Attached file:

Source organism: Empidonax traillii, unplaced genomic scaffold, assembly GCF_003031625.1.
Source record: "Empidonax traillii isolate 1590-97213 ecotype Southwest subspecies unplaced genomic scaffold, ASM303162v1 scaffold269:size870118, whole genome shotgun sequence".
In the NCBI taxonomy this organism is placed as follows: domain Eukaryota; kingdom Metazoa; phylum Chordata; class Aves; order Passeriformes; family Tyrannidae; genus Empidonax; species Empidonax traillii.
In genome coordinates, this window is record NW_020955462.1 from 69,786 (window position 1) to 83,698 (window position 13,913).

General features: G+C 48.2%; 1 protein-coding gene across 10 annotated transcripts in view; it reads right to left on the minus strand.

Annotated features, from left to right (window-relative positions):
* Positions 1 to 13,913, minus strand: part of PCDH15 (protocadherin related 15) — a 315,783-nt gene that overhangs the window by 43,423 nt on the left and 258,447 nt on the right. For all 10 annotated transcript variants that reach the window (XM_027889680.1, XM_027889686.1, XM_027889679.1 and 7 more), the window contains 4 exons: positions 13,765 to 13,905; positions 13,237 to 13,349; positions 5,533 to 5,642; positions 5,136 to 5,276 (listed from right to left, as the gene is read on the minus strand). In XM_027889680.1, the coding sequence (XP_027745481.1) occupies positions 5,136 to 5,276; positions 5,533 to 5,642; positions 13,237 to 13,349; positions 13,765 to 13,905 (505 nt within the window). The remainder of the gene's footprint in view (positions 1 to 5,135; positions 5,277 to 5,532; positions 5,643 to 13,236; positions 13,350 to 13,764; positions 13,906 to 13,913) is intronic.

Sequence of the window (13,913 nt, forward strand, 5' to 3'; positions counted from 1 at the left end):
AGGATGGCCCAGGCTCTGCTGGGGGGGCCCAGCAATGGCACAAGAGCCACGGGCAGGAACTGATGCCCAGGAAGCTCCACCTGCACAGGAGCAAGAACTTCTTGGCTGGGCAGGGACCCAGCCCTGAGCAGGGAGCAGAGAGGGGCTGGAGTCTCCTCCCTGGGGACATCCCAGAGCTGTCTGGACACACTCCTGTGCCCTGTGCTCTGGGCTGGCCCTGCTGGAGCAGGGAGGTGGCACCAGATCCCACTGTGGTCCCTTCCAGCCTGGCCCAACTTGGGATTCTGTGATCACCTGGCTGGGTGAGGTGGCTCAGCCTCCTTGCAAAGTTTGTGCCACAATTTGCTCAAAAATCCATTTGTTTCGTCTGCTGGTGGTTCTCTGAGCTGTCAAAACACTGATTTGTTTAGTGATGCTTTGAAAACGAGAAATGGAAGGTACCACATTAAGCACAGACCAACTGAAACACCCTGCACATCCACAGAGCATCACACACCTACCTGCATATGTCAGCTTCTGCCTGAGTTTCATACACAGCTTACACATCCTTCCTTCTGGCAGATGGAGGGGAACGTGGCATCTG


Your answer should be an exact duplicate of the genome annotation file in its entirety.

Source organism: Empidonax traillii, unplaced genomic scaffold, assembly GCF_003031625.1.
Source record: "Empidonax traillii isolate 1590-97213 ecotype Southwest subspecies unplaced genomic scaffold, ASM303162v1 scaffold269:size870118, whole genome shotgun sequence".
In the NCBI taxonomy this organism is placed as follows: domain Eukaryota; kingdom Metazoa; phylum Chordata; class Aves; order Passeriformes; family Tyrannidae; genus Empidonax; species Empidonax traillii.
In genome coordinates, this window is record NW_020955462.1 from 69,786 (window position 1) to 83,698 (window position 13,913).

General features: G+C 48.2%; 1 protein-coding gene across 10 annotated transcripts in view; it reads right to left on the minus strand.

Annotated features, from left to right (window-relative positions):
* Positions 1 to 13,913, minus strand: part of PCDH15 (protocadherin related 15) — a 315,783-nt gene that overhangs the window by 43,423 nt on the left and 258,447 nt on the right. For all 10 annotated transcript variants that reach the window (XM_027889680.1, XM_027889686.1, XM_027889679.1 and 7 more), the window contains 4 exons: positions 13,765 to 13,905; positions 13,237 to 13,349; positions 5,533 to 5,642; positions 5,136 to 5,276 (listed from right to left, as the gene is read on the minus strand). In XM_027889680.1, the coding sequence (XP_027745481.1) occupies positions 5,136 to 5,276; positions 5,533 to 5,642; positions 13,237 to 13,349; positions 13,765 to 13,905 (505 nt within the window). The remainder of the gene's footprint in view (positions 1 to 5,135; positions 5,277 to 5,532; positions 5,643 to 13,236; positions 13,350 to 13,764; positions 13,906 to 13,913) is intronic.

Sequence of the window (13,913 nt, forward strand, 5' to 3'; positions counted from 1 at the left end):
AGGATGGCCCAGGCTCTGCTGGGGGGGCCCAGCAATGGCACAAGAGCCACGGGCAGGAACTGATGCCCAGGAAGCTCCACCTGCACAGGAGCAAGAACTTCTTGGCTGGGCAGGGACCCAGCCCTGAGCAGGGAGCAGAGAGGGGCTGGAGTCTCCTCCCTGGGGACATCCCAGAGCTGTCTGGACACACTCCTGTGCCCTGTGCTCTGGGCTGGCCCTGCTGGAGCAGGGAGGTGGCACCAGATCCCACTGTGGTCCCTTCCAGCCTGGCCCAACTTGGGATTCTGTGATCACCTGGCTGGGTGAGGTGGCTCAGCCTCCTTGCAAAGTTTGTGCCACAATTTGCTCAAAAATCCATTTGTTTCGTCTGCTGGTGGTTCTCTGAGCTGTCAAAACACTGATTTGTTTAGTGATGCTTTGAAAACGAGAAATGGAAGGTACCACATTAAGCACAGACCAACTGAAACACCCTGCACATCCACAGAGCATCACACACCTACCTGCATATGTCAGCTTCTGCCTGAGTTTCATACACAGCTTACACATCCTTCCTTCTGGCAGATGGAGGGGAACGTGGCATCTG